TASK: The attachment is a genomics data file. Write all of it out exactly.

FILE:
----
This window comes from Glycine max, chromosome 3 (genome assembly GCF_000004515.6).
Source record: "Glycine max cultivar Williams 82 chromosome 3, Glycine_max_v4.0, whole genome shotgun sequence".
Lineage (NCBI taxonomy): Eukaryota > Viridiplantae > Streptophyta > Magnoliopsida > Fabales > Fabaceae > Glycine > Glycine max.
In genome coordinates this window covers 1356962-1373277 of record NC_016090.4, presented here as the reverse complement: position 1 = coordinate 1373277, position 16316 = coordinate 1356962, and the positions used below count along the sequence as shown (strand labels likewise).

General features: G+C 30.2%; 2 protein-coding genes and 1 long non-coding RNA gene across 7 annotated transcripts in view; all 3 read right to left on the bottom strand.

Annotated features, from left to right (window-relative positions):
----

This window comes from Glycine max, chromosome 3 (genome assembly GCF_000004515.6).
Source record: "Glycine max cultivar Williams 82 chromosome 3, Glycine_max_v4.0, whole genome shotgun sequence".
Lineage (NCBI taxonomy): Eukaryota > Viridiplantae > Streptophyta > Magnoliopsida > Fabales > Fabaceae > Glycine > Glycine max.
In genome coordinates this window covers 1356962-1373277 of record NC_016090.4, presented here as the reverse complement: position 1 = coordinate 1373277, position 16316 = coordinate 1356962, and the positions used below count along the sequence as shown (strand labels likewise).

General features: G+C 30.2%; 2 protein-coding genes and 1 long non-coding RNA gene across 7 annotated transcripts in view; all 3 read right to left on the bottom strand.

Annotated features, from left to right (window-relative positions):